Moreover, the Hydro is aptly named. When water treatments were all the rage around the turn of the century, Foy imported water from Baden-Baden in Germany (ahem, the best water in the world was right at his doorstep). Indeed, Medlow Bath (nee Brown's Siding) was renamed by Foy to promote his luxury spa. Foy hired Dr George Baur from a health spa on Lake Lucerne in Switzerland to devise and supervise a program of weird and wacky hydropathic treatments (including chilli-infused enemas). Thankfully, these days the only liquid therapies are to be had at the bar.

If a cottage is more your thang, Mountain Whispers comprises five impeccably-restored historic properties located in Katoomba and Leura. Here the fam can enjoy privacy and comfort – take breakfast in the warmth of the Blue Mountains sun, soak in a sumptuous spa or relax in front of a gas log fire. Or play a game of billiards with a jazz soundtrack, while the kids hand-feed native parrots on the deck.

Finally, if you want to bring out the luxury Neanderthal in you, try Love Cabins at Mt Tomah. There is a treehouse or a cave room built on a natural rock platform that you enter Flintstones style. Ugg. Psst! The earliest known commercial manufacturing of the Ugg Boot was Blue Mountains Ugg Boots in 1933. They are still there in Faulconbridge.


The Gundungurra and Darug people are the indigenous people of the Blue Mountains. It’s estimated they have been in the area for thousands of years. However, since 1788, the Blue Mountains were an impenetrable barrier to European expansion. But grazing land was urgently needed for the fledgling colony. It wasn’t until 1813, when the indefatigable trio of Blaxland, Wentworth and Lawson, forged a way over the ridge-tops to discover the rich grazing land of the Bathurst Plains. Ancient aboriginal tracks no doubt assisted the intrepid trio and escaped convicts had mentioned the pastures while fleeing to “China” just on the other side of the mountains.

Did you know the eponymous Blue Mountains are so named for the eucalyptus oil found within the leaves of the trees? As the sun touches them, oil is released from the leaves in a blue mist. This haze is unseen up close but from a distance, the mountains appear blue.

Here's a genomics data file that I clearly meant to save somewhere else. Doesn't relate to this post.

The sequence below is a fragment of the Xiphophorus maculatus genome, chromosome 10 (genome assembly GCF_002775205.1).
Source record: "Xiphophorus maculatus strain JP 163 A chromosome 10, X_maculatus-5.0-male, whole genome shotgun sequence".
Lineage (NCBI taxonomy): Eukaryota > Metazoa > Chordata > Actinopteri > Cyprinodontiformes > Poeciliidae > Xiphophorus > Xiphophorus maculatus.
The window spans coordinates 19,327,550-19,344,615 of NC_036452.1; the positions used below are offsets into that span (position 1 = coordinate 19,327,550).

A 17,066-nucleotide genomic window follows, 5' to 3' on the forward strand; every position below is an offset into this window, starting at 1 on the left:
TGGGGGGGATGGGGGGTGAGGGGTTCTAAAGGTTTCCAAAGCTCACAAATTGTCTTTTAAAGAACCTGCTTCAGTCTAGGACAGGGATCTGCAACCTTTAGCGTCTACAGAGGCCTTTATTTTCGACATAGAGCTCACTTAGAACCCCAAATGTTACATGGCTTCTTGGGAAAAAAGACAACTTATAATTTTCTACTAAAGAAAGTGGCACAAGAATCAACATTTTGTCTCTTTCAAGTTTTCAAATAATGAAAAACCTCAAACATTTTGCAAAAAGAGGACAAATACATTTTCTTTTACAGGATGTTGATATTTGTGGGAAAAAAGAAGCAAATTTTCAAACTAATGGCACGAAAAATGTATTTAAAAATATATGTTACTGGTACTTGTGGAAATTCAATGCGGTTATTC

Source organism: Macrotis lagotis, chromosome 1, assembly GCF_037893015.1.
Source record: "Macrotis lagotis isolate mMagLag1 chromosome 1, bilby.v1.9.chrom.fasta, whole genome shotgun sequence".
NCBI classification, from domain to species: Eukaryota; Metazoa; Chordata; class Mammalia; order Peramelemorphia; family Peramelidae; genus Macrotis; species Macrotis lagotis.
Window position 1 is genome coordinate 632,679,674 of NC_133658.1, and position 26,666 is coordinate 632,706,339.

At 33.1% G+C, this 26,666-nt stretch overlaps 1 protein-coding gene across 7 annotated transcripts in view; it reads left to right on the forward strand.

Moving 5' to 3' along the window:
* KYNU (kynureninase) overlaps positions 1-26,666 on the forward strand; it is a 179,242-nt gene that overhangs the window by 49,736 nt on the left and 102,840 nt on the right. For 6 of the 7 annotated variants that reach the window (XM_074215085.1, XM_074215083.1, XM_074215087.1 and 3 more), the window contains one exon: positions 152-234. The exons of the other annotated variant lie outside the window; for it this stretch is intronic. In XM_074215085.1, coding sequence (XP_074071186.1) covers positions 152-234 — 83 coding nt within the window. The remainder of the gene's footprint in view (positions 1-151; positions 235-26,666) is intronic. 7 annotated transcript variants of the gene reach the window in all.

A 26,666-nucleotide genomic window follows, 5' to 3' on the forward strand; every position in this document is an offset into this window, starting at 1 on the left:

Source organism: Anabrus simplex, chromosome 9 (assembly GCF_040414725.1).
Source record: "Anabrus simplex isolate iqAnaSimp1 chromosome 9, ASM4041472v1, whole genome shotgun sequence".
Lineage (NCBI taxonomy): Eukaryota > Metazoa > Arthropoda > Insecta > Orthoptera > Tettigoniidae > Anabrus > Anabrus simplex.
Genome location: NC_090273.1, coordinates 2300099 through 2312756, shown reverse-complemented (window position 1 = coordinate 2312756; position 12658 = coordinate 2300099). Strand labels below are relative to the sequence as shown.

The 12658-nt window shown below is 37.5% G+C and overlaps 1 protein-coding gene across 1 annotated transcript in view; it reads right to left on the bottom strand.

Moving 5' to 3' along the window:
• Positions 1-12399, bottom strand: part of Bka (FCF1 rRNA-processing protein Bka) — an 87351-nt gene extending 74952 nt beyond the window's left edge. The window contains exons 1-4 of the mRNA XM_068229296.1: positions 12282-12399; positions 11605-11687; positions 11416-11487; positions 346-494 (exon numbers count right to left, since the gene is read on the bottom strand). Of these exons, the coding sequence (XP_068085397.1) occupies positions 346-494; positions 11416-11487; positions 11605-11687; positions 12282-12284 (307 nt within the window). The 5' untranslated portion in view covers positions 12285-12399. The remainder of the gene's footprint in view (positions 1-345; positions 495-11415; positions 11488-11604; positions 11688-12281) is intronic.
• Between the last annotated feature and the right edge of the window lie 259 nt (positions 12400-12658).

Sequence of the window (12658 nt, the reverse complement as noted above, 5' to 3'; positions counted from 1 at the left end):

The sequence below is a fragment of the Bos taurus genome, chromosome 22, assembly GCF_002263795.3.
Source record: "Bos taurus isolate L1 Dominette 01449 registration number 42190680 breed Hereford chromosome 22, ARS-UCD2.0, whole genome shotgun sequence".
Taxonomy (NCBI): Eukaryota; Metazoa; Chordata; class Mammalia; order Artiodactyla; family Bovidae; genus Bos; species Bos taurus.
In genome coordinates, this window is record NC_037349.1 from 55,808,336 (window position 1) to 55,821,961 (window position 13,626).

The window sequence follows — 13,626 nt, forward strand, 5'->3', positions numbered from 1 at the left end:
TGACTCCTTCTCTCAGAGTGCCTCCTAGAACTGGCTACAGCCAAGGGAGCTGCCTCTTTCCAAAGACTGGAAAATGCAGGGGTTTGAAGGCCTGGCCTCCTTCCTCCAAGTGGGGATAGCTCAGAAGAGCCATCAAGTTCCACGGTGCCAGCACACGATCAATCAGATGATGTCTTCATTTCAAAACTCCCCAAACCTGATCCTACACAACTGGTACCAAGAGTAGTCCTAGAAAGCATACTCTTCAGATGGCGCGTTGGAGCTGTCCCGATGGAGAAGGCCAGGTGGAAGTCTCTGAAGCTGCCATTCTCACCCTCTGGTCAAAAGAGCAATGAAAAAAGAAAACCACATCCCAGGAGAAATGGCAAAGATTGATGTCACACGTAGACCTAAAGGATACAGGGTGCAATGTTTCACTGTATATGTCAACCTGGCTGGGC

Not everybody owned a car in the 20s and 30s. So post mining, Katoomba became popular with holidaymakers and honeymooners commuting from Sydney by train to stay in the many guesthouses in the area. These cute little guesthouses are still there.

Motoring History 

Did you know The Blue Mountains was once known for its motor racing? Garguree (Nee Catalina Park) is now a disused motor racing track, located at Katoomba. In 1946 the park cradled a bobbing flying boat in the middle of its lake, giving the area its name. Children played with the controls, while speedboat rides wheeled around the seaplane. These days it’s recognised as an Aboriginal Place. With the expansion of European settlement by 1890, dispossessed Gundungarra and Darug families from the ridges, valleys and surrounding plains made it their home.


Despite its name, the Blue Mountains does occasionally see a white Christmas (in July). Yulefest was created by the many venues that offer traditional Christmas-style celebrations. Laze before a crackling open fire with a glass of spicy mulled wine.

The annual Winter Magic Festival lights up the streets of Katoomba in June, bringing the community out in thick coats for a carnival of performers, musicians and marketers. Tourists love the atmos and hearty food supplied from local cafes and eateries.

The Blue Mountains isn’t only a winter playground, it’s a summer of storytelling ‘as you like it’ with Leura Shakespeare Festival 2022 at Everglades Historic House and Gardens at Leura (January 8 – 23).

Save on attractions in the Blue Mountains